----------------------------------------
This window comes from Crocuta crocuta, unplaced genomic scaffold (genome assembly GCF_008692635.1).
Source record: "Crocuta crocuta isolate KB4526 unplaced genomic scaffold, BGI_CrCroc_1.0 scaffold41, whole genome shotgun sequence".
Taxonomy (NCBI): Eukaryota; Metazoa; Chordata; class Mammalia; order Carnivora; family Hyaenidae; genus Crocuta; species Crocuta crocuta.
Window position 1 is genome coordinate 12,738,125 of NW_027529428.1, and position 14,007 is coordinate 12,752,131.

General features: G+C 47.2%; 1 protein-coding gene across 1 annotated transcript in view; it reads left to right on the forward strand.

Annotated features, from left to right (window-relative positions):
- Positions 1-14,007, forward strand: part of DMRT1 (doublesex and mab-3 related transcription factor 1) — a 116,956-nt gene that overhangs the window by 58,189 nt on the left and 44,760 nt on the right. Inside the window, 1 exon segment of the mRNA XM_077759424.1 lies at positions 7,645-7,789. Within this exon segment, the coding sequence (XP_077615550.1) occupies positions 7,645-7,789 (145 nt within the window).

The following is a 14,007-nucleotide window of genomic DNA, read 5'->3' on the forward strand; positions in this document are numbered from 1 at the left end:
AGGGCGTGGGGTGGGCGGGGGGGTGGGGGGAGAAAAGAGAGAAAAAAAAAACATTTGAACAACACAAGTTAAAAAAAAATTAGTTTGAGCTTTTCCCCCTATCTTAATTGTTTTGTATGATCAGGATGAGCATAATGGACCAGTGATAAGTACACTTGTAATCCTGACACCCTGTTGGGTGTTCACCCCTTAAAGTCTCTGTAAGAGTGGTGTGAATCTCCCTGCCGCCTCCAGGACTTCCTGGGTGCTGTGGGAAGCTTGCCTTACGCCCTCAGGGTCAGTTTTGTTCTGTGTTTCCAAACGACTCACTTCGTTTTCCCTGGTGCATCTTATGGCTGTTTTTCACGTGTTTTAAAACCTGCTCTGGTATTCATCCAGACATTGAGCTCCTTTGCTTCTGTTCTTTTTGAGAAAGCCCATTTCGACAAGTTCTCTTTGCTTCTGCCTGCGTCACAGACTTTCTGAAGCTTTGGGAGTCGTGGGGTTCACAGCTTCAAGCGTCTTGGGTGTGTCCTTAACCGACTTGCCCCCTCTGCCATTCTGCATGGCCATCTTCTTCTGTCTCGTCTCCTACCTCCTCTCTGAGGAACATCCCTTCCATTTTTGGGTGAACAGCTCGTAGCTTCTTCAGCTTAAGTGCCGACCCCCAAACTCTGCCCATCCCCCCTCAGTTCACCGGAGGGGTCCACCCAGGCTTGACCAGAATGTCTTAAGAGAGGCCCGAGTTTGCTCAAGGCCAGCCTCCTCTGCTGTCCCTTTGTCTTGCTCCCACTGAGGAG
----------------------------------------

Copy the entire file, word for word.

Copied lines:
This window comes from Crocuta crocuta, unplaced genomic scaffold (genome assembly GCF_008692635.1).
Source record: "Crocuta crocuta isolate KB4526 unplaced genomic scaffold, BGI_CrCroc_1.0 scaffold41, whole genome shotgun sequence".
Taxonomy (NCBI): Eukaryota; Metazoa; Chordata; class Mammalia; order Carnivora; family Hyaenidae; genus Crocuta; species Crocuta crocuta.
Window position 1 is genome coordinate 12,738,125 of NW_027529428.1, and position 14,007 is coordinate 12,752,131.

General features: G+C 47.2%; 1 protein-coding gene across 1 annotated transcript in view; it reads left to right on the forward strand.

Annotated features, from left to right (window-relative positions):
- Positions 1-14,007, forward strand: part of DMRT1 (doublesex and mab-3 related transcription factor 1) — a 116,956-nt gene that overhangs the window by 58,189 nt on the left and 44,760 nt on the right. Inside the window, 1 exon segment of the mRNA XM_077759424.1 lies at positions 7,645-7,789. Within this exon segment, the coding sequence (XP_077615550.1) occupies positions 7,645-7,789 (145 nt within the window).

The following is a 14,007-nucleotide window of genomic DNA, read 5'->3' on the forward strand; positions in this document are numbered from 1 at the left end:
AGGGCGTGGGGTGGGCGGGGGGGTGGGGGGAGAAAAGAGAGAAAAAAAAAACATTTGAACAACACAAGTTAAAAAAAAATTAGTTTGAGCTTTTCCCCCTATCTTAATTGTTTTGTATGATCAGGATGAGCATAATGGACCAGTGATAAGTACACTTGTAATCCTGACACCCTGTTGGGTGTTCACCCCTTAAAGTCTCTGTAAGAGTGGTGTGAATCTCCCTGCCGCCTCCAGGACTTCCTGGGTGCTGTGGGAAGCTTGCCTTACGCCCTCAGGGTCAGTTTTGTTCTGTGTTTCCAAACGACTCACTTCGTTTTCCCTGGTGCATCTTATGGCTGTTTTTCACGTGTTTTAAAACCTGCTCTGGTATTCATCCAGACATTGAGCTCCTTTGCTTCTGTTCTTTTTGAGAAAGCCCATTTCGACAAGTTCTCTTTGCTTCTGCCTGCGTCACAGACTTTCTGAAGCTTTGGGAGTCGTGGGGTTCACAGCTTCAAGCGTCTTGGGTGTGTCCTTAACCGACTTGCCCCCTCTGCCATTCTGCATGGCCATCTTCTTCTGTCTCGTCTCCTACCTCCTCTCTGAGGAACATCCCTTCCATTTTTGGGTGAACAGCTCGTAGCTTCTTCAGCTTAAGTGCCGACCCCCAAACTCTGCCCATCCCCCCTCAGTTCACCGGAGGGGTCCACCCAGGCTTGACCAGAATGTCTTAAGAGAGGCCCGAGTTTGCTCAAGGCCAGCCTCCTCTGCTGTCCCTTTGTCTTGCTCCCACTGAGGAG